One of today's most important national concerns is the projected bankruptcy of Social Security some time in the next few decades and its consequent inability to pay full benefits on time. Yet despite two decades of warnings about this, nothing is being done. The saying that Social Security is the third rail of American politics-touch it and you die-still holds true. In Social Security: False Consciousness and Crisis, John Attarian argues that the major cause of the current impasse is the misleading manner in which the program has been depicted to the public and the beliefs about Social Security which prevail as a result. Most Americans see Social Security as retirement insurance under which taxpayers pay premiums to buy benefits for old age, with their contributions being held in a trust fund which will pay guaranteed benefits which will be theirs as an earned right as America "keeps its compact between the generations." Attarian demonstrates that this false picture was deliberately fostered by Social Security officials to ensure the program's constitutionality while downplaying the power of Congress to eliminate, cut, delay, or tax benefits or deny them to certain classes of people. As the core of his argument shows, Social Security was structured and presented in this manner to the public as well so as to make it popular and politically invulnerable. While this strategy succeeded, it was inaccurate in crucial respects, and the inaccuracies have worsened as the program has aged. The resultant false consciousness about Social Security has decisively shaped the responses to the program's financial crises over the last two decades and helped preclude corrective action. Attarian attacks all of the misconceptions about Social Security point by point so that debate can proceed based on realities, not misunderstandings. He addresses as well issues surrounding Social Security reform, showing how numerous proposals now circulating have lethal faults. Most of these refuse to cut current benefits and are thereby saddled with the huge costs of transition to a new system. Others risk politicizing the stock market. Virtually all ignore the larger economic and political context that threatens to defeat their purpose. Attarian concludes with his own proposal to radically restructure the program from a universal entitlement to a floor of protection. Treating the Social Security crisis in unusually broad perspective, Attarian is critical of both the status quo and the privatization camps, and his recommendations offer an alternative to both. The book will be of interest to policy makers as well as citizens concerned about the future of Social Security. John Attarian is adjunct scholar at the Mackinac Center for Public Policy in Midland, MI. He is the author of Economism and the National Prospect.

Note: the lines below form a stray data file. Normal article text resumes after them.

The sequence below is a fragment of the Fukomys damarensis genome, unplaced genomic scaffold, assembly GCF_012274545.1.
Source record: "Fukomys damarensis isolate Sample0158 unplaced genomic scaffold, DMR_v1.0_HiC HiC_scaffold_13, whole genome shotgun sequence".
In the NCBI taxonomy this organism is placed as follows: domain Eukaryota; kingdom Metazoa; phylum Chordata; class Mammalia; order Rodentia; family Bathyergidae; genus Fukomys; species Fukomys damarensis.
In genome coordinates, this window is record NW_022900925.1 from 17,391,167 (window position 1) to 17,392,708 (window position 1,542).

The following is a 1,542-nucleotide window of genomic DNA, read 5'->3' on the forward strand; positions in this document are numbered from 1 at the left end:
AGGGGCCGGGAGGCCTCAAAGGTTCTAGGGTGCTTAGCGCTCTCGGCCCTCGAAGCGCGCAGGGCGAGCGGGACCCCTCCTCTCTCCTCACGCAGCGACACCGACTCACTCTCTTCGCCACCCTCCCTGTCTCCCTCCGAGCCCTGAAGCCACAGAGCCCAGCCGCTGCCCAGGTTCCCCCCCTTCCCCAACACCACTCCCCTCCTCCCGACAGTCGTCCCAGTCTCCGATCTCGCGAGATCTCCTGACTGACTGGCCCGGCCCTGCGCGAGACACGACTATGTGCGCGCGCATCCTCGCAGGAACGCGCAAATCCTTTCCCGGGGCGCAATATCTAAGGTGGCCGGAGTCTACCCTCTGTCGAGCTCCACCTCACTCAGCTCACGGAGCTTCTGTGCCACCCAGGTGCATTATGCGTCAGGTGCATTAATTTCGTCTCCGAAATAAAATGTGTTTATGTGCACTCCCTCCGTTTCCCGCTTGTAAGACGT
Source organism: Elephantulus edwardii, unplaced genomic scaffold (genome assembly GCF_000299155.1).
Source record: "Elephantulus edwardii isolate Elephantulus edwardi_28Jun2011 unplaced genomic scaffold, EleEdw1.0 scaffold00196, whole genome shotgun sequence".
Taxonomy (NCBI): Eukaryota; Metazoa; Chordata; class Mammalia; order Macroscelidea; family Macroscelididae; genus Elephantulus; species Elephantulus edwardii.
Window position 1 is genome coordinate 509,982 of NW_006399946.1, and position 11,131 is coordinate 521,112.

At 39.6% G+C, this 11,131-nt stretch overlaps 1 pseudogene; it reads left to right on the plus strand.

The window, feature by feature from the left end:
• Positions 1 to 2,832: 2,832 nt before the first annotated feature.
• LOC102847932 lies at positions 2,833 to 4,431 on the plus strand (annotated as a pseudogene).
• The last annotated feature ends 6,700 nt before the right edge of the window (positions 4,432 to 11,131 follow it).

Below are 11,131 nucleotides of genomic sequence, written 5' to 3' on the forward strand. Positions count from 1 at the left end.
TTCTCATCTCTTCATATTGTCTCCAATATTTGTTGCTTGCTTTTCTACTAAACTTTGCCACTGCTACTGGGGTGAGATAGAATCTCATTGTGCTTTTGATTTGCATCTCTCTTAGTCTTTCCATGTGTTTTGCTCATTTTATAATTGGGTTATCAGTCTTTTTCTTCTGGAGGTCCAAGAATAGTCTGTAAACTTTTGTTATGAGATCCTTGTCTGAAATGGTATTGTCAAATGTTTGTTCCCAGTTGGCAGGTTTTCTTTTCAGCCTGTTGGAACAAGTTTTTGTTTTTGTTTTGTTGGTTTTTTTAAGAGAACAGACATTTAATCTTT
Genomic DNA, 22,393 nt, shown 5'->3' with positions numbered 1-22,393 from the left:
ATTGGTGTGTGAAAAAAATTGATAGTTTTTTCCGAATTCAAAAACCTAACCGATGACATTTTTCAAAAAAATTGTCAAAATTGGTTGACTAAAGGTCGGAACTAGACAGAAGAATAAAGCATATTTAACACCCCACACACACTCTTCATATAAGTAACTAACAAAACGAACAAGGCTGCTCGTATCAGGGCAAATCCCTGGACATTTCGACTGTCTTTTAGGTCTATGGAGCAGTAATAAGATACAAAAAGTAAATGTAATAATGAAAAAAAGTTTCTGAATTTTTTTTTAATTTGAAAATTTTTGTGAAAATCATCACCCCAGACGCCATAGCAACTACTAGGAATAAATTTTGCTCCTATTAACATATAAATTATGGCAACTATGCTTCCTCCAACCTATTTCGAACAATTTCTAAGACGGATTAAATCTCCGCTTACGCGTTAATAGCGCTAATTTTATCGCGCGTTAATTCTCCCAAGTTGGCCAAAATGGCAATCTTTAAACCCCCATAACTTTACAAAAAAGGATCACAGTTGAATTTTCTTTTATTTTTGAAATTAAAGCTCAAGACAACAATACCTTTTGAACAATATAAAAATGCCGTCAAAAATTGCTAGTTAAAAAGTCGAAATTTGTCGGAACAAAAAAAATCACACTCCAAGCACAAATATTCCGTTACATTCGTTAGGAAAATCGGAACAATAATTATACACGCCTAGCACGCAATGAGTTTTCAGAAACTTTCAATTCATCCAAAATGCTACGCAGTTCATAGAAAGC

"A contribution to the important discussion of Social Security's fragile future and our options to restore its health."--Dorcas R. Hardy, former Commissioner of Social Security and author of Social Insecurity: The Crisis in America's Social Security System and How to Plan Now for Your Own Financial Survival Well written and drawing on lots of research. Does a good job explaining the coming crisis in Social Security, particularly the often overlooked political aspects. Attarian is especially thorough in reporting how the program was misleadingly presented to the public, and on the discrepancies between the perceptions and the realities of Social Security."--A. Haewoth Robertson, The Retirement Policy Institute "As the United States (along with the rest of the developed countries) debates how to reform our pay-as-you-go retirement system and make it sustainable in an aging world, it is essential that we speak and think clearly about how we got here. We need to look critically at the dysfunctional mythology surrounding words 'trust fund,' 'social insurance,' 'earned rights,' and 'lock box